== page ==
The Good Life 2030: a world without advertisers

I felt nervous if I’m honest, and left it to the last minute to create my submission for this gem of a project by Purpose Disruptors. The burning question in my soul was How can we make marketers more creative before we hit the hot 1.5 ºC?


But how will we shape public opinion, how will we sell our products! ADVERTISING PAYS FOR YOUR BLOODY EDUCATION are you mad??!

That kind of panic makes activists laugh, while imaging a post-corporate world, where all the advertising budget and resources that is a waste of creative time and money, used to sell toxic products or promote polluting industries – would instead be going into projects to build utopian cities, communities instead of the consumerist dystopia our industry feels uncomfortable even talking about. 

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Rational: Rant more like … 

Consumerism is not a trend or a way of life. It is a fundamental violation of multiple human and environmental rights. Advertising stops us caring about human rights and the environment. Advertising undermines our care for each other and our environment by appealing to our insecurities, our need for approval, security or social status. 
But now, some advertisers have come to realise that appealing to our good nature will help them sell more stuff, too. But Buying from ‘sustainable’ fashion brands isn’t the best way to reduce the human and environmental cost of fashion; buying less is.
Advertising damages human rights and the environment in multiple ways. Direct negative impacts include gender stereotyping, dominance of corporate narratives and world views, blots on the community and environment that advertisers refer to as ‘street furniture’, greenhouse gas emissions and car accidents through digital billboards, promotion of materialistic values. The list of reasons to delete advertising go on; freedom of information and expression is violated by misleading advertising, freedom of thought is violated by subconscious manipulation by advertising, best interests of children are violated by junk food advertising, freedom from slavery is violated by advertising created by fast fashion brands, the right to a sustainable environment is violated by promoting excessive consumption which worsens climate change and pollution. The advertising industry should help us to support human rights, and make ethical choices. But instead advertisers promote careless marketing to children, normalising violence, sexualised behaviour and body image ideals. They continue to engage in irresponsible food marketing promoting unhealthy food, encouraging tonnes of waste and environmental damage.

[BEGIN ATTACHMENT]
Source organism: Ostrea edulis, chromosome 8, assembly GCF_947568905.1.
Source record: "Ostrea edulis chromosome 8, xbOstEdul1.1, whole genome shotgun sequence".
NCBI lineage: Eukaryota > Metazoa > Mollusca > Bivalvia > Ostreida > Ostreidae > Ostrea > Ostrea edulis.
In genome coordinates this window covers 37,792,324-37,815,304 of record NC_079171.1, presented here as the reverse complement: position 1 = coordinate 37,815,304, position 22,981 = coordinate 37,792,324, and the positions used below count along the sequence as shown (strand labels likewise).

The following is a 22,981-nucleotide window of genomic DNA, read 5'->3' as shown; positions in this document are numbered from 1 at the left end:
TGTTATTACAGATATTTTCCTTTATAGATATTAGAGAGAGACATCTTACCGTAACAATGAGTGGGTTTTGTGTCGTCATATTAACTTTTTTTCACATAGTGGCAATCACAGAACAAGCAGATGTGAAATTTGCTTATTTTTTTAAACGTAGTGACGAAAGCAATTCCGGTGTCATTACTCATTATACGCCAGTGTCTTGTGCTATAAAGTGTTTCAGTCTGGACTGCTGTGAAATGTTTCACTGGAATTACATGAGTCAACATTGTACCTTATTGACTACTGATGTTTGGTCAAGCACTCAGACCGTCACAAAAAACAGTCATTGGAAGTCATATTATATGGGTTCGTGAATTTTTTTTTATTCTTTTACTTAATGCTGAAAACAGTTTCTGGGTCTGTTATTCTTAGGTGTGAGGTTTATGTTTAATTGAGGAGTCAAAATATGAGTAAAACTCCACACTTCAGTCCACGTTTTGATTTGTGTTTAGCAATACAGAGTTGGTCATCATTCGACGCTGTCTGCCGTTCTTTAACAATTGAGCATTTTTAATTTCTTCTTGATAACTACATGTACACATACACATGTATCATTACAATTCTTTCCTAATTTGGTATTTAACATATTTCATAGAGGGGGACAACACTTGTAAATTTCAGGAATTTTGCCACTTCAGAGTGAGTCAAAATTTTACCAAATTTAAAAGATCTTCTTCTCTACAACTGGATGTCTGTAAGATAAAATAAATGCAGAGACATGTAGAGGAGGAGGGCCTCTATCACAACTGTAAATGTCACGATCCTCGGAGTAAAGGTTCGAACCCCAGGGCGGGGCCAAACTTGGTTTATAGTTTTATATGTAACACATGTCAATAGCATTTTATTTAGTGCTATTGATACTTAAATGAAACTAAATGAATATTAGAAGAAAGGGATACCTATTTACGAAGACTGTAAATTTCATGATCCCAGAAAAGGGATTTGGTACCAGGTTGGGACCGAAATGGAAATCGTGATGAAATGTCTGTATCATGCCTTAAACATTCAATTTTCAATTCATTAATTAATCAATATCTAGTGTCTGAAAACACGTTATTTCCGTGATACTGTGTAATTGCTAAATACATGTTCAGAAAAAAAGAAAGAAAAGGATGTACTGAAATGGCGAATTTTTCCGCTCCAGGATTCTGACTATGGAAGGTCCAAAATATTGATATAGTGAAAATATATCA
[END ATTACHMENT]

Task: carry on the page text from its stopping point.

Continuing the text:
When will this corporate behaviour end? Global advertising campaigns promote an authoritarian ideal of perfect consumer capitalism, ironically while the world is in climate chaos, ironically while we endure austerity and slave-like cost of living. Capitalism functions perfectly well without democracy as it happens. We’ve all worked it out – that advertising has eroded cultural diversity and left us in an economic crisis at the beginning of the 21st Century, those who do not accept that are complicit. Advertising revenue dwarfs resources for human rights. In 2020, advertisers globally spent $557.3 billion, largely promoting consumption. This is 14 times the $40 billion needed in 2020 to support record levels of global humanitarian assistance. 
A world without advertisers is a world focused on building & strengthening communities, communities that desperately need and deserve help from a creative industry run by a top 10% who are still very busy selling us shit we don’t need, while their OOH partner companies harvest and sell the public’s data with their smart street furniture“. for those that don’t know, that’s the real oil in this story. 

My submission to this brief, is a complete rejection of every brand name in the brief from D&AD to JCDefaux. I hope you will all understand why I take this side of history instead of theirs after 17 years working in advertising, some of us know better who to trust when it comes to creative responsibility.

There’s still some confidence among the creative industry locals that advertisers are people worthy of the responsibility to lead change, especially now there’s an opportunity to do so with the rise of fascism and the continuing political apathy that has endorsed it; brands see an opportunity to led the public where politicians have failed it seems. As far as I’m concerned, evil has triumphed because bad creatives on mass have done nothing much but sell us Nike & Burger King for 50 years and ignored all calls to radicalise since 1964.  Burger King who D&AD and Cannes and all the rest still award like its groundhog day in corporeal paradise. So how we all got to the conclusion that advertisers could be change makers in here, or anywhere, remains a mystery looking at the most recent public confidence polls.


& if subvertisers made adverts …
they would probably be     the best adverts in the world. 


Cheers! 👍 


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